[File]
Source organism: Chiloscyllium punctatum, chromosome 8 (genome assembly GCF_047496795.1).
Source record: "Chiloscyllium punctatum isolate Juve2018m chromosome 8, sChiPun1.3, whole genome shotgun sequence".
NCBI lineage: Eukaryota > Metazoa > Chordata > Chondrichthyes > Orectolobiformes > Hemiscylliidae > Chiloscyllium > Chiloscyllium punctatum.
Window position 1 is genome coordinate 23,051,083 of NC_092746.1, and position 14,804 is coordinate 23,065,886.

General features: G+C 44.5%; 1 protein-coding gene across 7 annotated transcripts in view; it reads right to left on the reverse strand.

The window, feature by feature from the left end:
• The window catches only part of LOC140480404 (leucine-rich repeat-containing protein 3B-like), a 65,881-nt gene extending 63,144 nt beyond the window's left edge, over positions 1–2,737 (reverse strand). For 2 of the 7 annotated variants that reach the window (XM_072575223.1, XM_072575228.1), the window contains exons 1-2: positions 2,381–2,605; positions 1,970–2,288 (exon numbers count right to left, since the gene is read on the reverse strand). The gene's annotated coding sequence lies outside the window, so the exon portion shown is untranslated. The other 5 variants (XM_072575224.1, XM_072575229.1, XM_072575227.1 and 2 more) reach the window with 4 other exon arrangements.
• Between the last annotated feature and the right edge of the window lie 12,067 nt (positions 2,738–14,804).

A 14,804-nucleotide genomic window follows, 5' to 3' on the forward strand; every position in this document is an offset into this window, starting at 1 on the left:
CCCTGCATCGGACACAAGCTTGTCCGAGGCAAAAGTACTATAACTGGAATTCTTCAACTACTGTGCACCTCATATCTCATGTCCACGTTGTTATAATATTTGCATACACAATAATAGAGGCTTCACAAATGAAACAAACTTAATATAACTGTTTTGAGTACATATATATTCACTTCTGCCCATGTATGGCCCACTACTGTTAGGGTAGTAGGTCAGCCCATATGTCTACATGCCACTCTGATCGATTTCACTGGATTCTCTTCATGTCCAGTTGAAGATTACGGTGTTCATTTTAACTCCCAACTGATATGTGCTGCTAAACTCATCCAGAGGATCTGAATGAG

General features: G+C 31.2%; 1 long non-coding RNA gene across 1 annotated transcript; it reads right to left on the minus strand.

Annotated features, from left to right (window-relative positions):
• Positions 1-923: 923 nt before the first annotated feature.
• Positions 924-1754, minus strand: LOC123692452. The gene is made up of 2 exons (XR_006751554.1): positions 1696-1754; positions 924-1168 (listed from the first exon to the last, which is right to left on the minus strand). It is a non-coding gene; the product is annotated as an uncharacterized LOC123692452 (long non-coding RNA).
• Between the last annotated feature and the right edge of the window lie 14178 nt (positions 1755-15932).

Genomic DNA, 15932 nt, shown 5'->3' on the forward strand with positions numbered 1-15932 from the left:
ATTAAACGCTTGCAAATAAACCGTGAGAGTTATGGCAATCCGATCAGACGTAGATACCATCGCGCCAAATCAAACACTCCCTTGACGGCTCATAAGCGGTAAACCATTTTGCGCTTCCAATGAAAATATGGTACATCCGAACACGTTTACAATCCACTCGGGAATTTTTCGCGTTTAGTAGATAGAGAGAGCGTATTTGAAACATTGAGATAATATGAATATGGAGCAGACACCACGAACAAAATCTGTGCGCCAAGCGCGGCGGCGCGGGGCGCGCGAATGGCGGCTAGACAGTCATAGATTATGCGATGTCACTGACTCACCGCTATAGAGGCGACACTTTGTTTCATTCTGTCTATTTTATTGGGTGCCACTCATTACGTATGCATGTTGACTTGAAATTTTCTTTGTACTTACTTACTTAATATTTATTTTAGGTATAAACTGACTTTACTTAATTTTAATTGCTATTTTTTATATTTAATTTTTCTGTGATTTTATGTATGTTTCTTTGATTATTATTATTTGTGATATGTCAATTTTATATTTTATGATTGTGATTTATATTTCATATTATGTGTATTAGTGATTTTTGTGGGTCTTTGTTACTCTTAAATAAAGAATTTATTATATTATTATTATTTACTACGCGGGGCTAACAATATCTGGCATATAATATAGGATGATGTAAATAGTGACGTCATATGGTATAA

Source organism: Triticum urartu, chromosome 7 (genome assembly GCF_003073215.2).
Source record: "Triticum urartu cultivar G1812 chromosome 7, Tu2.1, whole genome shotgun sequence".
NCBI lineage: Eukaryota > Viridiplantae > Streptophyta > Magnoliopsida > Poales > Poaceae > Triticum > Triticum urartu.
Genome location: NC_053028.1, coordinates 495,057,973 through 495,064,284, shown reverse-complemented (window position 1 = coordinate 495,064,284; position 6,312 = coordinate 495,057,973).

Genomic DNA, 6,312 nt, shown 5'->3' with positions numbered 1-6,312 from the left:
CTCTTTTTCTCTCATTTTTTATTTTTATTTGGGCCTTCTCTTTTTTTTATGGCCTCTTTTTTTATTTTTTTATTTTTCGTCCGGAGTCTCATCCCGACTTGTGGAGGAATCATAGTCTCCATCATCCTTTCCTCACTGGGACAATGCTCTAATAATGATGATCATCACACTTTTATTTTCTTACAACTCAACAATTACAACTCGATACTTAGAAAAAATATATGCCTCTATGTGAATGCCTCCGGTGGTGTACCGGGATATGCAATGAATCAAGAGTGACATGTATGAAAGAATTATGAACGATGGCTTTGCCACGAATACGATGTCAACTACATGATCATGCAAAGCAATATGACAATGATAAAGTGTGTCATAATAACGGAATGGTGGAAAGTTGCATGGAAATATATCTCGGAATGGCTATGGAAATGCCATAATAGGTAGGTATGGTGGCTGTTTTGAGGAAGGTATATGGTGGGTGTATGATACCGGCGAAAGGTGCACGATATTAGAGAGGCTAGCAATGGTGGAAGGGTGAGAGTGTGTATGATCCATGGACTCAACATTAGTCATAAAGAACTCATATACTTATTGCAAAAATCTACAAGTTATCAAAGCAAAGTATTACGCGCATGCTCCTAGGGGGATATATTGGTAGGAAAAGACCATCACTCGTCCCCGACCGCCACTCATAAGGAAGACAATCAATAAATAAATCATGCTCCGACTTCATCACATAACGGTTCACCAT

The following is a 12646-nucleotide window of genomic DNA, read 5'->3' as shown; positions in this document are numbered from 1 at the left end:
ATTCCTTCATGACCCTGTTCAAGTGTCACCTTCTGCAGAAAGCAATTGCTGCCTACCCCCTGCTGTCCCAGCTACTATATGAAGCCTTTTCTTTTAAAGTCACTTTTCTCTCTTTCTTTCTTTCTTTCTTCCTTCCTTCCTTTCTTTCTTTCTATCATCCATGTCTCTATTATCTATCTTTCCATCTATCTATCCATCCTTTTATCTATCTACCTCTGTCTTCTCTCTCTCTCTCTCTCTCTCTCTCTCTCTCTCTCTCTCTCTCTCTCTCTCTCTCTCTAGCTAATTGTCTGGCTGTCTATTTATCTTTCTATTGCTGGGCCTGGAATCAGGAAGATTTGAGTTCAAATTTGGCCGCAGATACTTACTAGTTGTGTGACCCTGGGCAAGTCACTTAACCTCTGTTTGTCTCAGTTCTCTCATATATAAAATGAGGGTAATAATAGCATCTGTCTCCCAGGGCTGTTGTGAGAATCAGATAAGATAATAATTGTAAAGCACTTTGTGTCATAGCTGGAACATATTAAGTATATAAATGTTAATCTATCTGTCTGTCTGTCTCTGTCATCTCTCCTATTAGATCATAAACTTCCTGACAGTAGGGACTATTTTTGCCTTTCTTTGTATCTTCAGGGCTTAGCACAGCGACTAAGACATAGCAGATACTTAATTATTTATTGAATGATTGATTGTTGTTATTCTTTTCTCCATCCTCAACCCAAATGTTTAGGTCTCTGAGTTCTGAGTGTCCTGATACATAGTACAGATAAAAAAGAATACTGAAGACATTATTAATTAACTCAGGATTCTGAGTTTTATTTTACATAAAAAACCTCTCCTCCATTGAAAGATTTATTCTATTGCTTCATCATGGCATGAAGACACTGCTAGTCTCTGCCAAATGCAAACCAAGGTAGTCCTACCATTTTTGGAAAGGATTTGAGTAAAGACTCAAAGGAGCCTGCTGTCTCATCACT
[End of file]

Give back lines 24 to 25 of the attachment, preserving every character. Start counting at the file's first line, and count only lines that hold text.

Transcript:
The following is a 12646-nucleotide window of genomic DNA, read 5'->3' as shown; positions in this document are numbered from 1 at the left end:
ATTCCTTCATGACCCTGTTCAAGTGTCACCTTCTGCAGAAAGCAATTGCTGCCTACCCCCTGCTGTCCCAGCTACTATATGAAGCCTTTTCTTTTAAAGTCACTTTTCTCTCTTTCTTTCTTTCTTTCTTCCTTCCTTCCTTTCTTTCTTTCTATCATCCATGTCTCTATTATCTATCTTTCCATCTATCTATCCATCCTTTTATCTATCTACCTCTGTCTTCTCTCTCTCTCTCTCTCTCTCTCTCTCTCTCTCTCTCTCTCTCTCTCTCTCTCTCTCTAGCTAATTGTCTGGCTGTCTATTTATCTTTCTATTGCTGGGCCTGGAATCAGGAAGATTTGAGTTCAAATTTGGCCGCAGATACTTACTAGTTGTGTGACCCTGGGCAAGTCACTTAACCTCTGTTTGTCTCAGTTCTCTCATATATAAAATGAGGGTAATAATAGCATCTGTCTCCCAGGGCTGTTGTGAGAATCAGATAAGATAATAATTGTAAAGCACTTTGTGTCATAGCTGGAACATATTAAGTATATAAATGTTAATCTATCTGTCTGTCTGTCTCTGTCATCTCTCCTATTAGATCATAAACTTCCTGACAGTAGGGACTATTTTTGCCTTTCTTTGTATCTTCAGGGCTTAGCACAGCGACTAAGACATAGCAGATACTTAATTATTTATTGAATGATTGATTGTTGTTATTCTTTTCTCCATCCTCAACCCAAATGTTTAGGTCTCTGAGTTCTGAGTGTCCTGATACATAGTACAGATAAAAAAGAATACTGAAGACATTATTAATTAACTCAGGATTCTGAGTTTTATTTTACATAAAAAACCTCTCCTCCATTGAAAGATTTATTCTATTGCTTCATCATGGCATGAAGACACTGCTAGTCTCTGCCAAATGCAAACCAAGGTAGTCCTACCATTTTTGGAAAGGATTTGAGTAAAGACTCAAAGGAGCCTGCTGTCTCATCACT